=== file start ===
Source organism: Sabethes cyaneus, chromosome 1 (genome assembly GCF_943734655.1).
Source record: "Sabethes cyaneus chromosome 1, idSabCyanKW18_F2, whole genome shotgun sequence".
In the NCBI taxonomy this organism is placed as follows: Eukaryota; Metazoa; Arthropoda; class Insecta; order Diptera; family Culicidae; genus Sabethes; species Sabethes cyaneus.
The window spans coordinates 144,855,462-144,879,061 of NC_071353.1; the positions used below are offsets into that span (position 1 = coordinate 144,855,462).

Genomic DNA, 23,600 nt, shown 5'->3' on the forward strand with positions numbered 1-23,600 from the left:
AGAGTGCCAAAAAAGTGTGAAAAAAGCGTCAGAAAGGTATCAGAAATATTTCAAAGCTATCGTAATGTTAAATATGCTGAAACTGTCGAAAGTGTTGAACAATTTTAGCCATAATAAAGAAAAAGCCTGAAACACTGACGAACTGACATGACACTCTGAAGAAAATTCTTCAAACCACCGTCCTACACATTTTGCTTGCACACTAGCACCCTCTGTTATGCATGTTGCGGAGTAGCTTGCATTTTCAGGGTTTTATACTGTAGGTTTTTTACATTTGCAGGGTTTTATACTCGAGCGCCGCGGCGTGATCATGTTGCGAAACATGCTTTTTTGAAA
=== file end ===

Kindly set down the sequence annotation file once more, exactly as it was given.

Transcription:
Source organism: Sabethes cyaneus, chromosome 1 (genome assembly GCF_943734655.1).
Source record: "Sabethes cyaneus chromosome 1, idSabCyanKW18_F2, whole genome shotgun sequence".
In the NCBI taxonomy this organism is placed as follows: Eukaryota; Metazoa; Arthropoda; class Insecta; order Diptera; family Culicidae; genus Sabethes; species Sabethes cyaneus.
The window spans coordinates 144,855,462-144,879,061 of NC_071353.1; the positions used below are offsets into that span (position 1 = coordinate 144,855,462).

Genomic DNA, 23,600 nt, shown 5'->3' on the forward strand with positions numbered 1-23,600 from the left:
AGAGTGCCAAAAAAGTGTGAAAAAAGCGTCAGAAAGGTATCAGAAATATTTCAAAGCTATCGTAATGTTAAATATGCTGAAACTGTCGAAAGTGTTGAACAATTTTAGCCATAATAAAGAAAAAGCCTGAAACACTGACGAACTGACATGACACTCTGAAGAAAATTCTTCAAACCACCGTCCTACACATTTTGCTTGCACACTAGCACCCTCTGTTATGCATGTTGCGGAGTAGCTTGCATTTTCAGGGTTTTATACTGTAGGTTTTTTACATTTGCAGGGTTTTATACTCGAGCGCCGCGGCGTGATCATGTTGCGAAACATGCTTTTTTGAAA